If Harper Lee was Truman’s best girlfriend as a writer, Babe Paley became his best girlfriend as a high life socialite. The wife of William Paley, Chairman of CBS, who, if you have seen GOODNIGHT AND GOOD LUCK, was always working, so she had time on her hands.

He went onto television talk shows (a source of drama from which Phillip Seymour Hoffman was able to cull aspects of his personality, his way of walking, and his manner of speaking) and made a fool of himself. He is photographed on banquettes with Liza Minelli and Liz Taylor and Andy Warhol at Studio 54.

Lester Persky, producer of such films as SHAMPOO and HAIR, was one of those friends who tried to rejuvenate Capote by helping him to stay on the wagon. Lester wanted to buy “Hand Carved Coffins” Capote’s last work, for the screen. He also wanted him to do the screenplay, which would keep him away from the booze and the drugs.

Persky knew that I had worked at Esquire, and had helped to edit Truman’s articles. He also knew I had been on the discothèque scene, but had retired to Beekman Place to write and teach. Persky invited me to La Petite Marmite in the Beekman Hotel, which was in the neighborhood where Capote and I had both lived. I agreed to work on publicity for the film. Truman was agreeable to meet us.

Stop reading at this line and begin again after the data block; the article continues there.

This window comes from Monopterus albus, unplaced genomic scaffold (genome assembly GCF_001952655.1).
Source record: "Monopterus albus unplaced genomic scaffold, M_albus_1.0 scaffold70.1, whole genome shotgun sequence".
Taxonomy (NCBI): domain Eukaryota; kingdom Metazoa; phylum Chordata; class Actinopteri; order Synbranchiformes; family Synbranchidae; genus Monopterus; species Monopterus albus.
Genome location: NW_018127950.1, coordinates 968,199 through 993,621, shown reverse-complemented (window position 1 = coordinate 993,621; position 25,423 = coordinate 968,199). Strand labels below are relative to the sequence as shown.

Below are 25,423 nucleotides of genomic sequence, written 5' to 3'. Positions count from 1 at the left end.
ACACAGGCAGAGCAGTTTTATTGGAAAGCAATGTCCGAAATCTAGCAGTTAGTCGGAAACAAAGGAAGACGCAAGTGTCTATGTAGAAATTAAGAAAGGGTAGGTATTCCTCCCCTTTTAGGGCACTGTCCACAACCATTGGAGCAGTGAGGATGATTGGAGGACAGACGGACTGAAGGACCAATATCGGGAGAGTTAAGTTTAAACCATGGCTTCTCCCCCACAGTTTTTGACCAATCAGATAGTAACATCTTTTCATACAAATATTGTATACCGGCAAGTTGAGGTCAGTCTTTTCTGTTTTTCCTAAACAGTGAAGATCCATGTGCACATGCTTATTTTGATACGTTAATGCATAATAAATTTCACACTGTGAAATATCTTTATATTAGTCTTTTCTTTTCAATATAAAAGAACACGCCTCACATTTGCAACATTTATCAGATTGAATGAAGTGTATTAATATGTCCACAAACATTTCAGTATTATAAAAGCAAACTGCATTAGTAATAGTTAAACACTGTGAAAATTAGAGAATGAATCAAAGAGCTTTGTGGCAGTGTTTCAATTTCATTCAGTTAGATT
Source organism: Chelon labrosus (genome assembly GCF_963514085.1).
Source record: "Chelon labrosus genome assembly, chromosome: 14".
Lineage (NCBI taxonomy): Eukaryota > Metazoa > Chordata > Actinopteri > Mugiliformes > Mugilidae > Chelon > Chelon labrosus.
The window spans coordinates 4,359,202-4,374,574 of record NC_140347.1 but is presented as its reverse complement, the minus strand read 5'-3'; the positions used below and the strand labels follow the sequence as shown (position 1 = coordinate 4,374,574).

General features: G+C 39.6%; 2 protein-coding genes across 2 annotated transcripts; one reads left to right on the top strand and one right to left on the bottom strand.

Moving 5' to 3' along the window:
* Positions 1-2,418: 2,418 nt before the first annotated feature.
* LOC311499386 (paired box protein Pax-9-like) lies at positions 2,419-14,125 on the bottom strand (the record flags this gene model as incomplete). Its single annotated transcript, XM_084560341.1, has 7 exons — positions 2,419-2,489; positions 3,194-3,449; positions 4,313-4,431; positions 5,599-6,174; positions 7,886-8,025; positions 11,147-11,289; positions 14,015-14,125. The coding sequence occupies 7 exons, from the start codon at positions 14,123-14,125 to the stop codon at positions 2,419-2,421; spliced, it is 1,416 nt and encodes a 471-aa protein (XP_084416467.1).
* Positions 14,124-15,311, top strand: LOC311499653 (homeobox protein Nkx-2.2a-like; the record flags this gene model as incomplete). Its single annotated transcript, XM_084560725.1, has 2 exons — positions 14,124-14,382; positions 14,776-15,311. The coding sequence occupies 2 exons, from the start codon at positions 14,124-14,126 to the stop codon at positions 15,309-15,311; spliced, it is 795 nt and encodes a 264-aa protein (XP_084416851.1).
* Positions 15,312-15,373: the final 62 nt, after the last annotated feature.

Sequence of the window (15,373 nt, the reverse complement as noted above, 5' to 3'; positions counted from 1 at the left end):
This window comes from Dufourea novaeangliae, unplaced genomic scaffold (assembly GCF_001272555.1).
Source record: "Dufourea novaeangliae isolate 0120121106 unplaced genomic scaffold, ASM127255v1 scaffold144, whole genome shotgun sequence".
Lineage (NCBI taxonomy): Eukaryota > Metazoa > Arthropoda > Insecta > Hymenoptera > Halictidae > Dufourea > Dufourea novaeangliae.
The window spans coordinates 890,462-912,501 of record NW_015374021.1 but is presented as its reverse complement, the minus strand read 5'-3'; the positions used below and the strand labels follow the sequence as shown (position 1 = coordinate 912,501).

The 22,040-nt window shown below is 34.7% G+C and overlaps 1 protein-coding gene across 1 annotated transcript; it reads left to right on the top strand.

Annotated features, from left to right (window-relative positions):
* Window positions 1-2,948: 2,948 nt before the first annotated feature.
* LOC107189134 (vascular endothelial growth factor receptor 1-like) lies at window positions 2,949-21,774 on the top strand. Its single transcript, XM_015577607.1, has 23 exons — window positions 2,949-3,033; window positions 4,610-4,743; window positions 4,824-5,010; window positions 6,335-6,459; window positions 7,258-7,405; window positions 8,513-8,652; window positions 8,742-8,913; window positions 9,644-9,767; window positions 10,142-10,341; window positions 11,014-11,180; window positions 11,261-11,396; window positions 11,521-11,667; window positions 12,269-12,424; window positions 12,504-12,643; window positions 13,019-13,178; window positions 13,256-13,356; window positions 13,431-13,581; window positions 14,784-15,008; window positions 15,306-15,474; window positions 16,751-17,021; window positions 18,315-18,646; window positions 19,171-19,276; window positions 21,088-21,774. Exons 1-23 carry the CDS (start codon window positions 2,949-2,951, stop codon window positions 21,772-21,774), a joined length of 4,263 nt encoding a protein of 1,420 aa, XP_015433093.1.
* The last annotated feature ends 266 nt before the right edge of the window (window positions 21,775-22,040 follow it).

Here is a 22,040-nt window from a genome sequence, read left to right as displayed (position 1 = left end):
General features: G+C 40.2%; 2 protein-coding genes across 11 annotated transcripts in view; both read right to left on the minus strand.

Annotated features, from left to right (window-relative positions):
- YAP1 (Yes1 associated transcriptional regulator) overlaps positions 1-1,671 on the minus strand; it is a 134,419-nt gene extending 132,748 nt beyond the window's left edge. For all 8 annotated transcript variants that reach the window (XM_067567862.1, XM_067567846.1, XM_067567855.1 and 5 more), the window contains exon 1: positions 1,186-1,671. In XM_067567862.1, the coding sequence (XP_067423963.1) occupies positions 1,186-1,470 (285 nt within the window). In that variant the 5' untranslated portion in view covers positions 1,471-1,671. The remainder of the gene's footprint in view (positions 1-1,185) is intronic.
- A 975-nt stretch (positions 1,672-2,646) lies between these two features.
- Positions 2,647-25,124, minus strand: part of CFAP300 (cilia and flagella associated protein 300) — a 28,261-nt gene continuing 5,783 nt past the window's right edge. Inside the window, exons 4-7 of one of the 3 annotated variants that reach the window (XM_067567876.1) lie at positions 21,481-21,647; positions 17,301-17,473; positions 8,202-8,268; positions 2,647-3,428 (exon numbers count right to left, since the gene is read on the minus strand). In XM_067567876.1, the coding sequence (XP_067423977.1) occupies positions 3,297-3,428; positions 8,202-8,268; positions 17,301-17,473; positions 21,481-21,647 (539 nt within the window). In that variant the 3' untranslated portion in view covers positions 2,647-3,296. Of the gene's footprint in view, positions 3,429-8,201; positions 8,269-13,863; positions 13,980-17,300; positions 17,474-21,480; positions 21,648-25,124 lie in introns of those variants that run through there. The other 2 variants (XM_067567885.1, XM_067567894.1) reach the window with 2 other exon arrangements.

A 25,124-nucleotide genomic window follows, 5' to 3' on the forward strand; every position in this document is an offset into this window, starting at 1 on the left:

After dinner, Capote invited Persky and myself to his apartment at 860 First Avenue on the 23rd floor. When we entered the apartment, Capote disappeared into the bathroom where he ingested cocaine, which he had laid out before going to the restaurant. Persky was furious at Truman’s betrayal and stormed out of the apartment. He left me sitting there with the coked-up Capote.

To amuse me, Capote walked over to his book shelves and pulled out a series of checks, one for five thousand dollars, one for three thousand dollars and one for seven thousand dollars. “All royalty checks’, he said. “Random House needs the money more than I do.” It was another plea for attention.

Somehow, I extricated myself from his need for attention, and thanked him for his hospitality. It is ironic that in the film, he asks William Shawn several times for advances so he can finish “In Cold Blood”, when fifteen years later, he doesn’t cash checks because he doesn’t need the money.

The last time I saw Truman Capote was St. John’s Bar at 49th and 1st. He came into the bar (it was about cocktail hour), and ordered a triple vodka. He gave the bartender $100, drank the vodka and left the restaurant. In a month, August 1984, he was dead at 59 years of age. I wish I could tell you I was reading another book of investigative journalism by Truman Capote today, but I can’t. He has been dead 21 years.

Footnote: The attention brought by this film has encouraged Random House to publish a recently discovered manuscript of a novel by Truman Capote, entitled “Summer’s Crossing,” which is set in the New York after World War II and tells the story of a young Fifth Avenue Socialite, Grady O’Neill, who has an affair with a Jewish war veteran who works as a parking attendant.

Truman Capote: Philip Seymour Hoffman
Nelle Harper Lee: Catherine Keener
Perry Smith: Clifton Collins Jr.
Alvin Dewey: Chris Cooper
Jack Dunphy: Bruce Greenwood
William Shawn: Bob Balaban
Dick Hickock: Mark Pellegrino

Director: Bennett Miller
Writer: Dan Futterman
Based on the book by: Gerald Clarke
Producers: Caroline Baron, William Vince, Michael Ohoven
Executive producers: Don Futterman, Philip Seymour Hoffman, Kerry Rock, Danny Rosett
Director of photography: Adam Kimmel
Production designer: Jess Gonchor
Costumes: Kasia Walicka-Maimone
Music: Mychael Danna
Editor: Christopher Tellefsen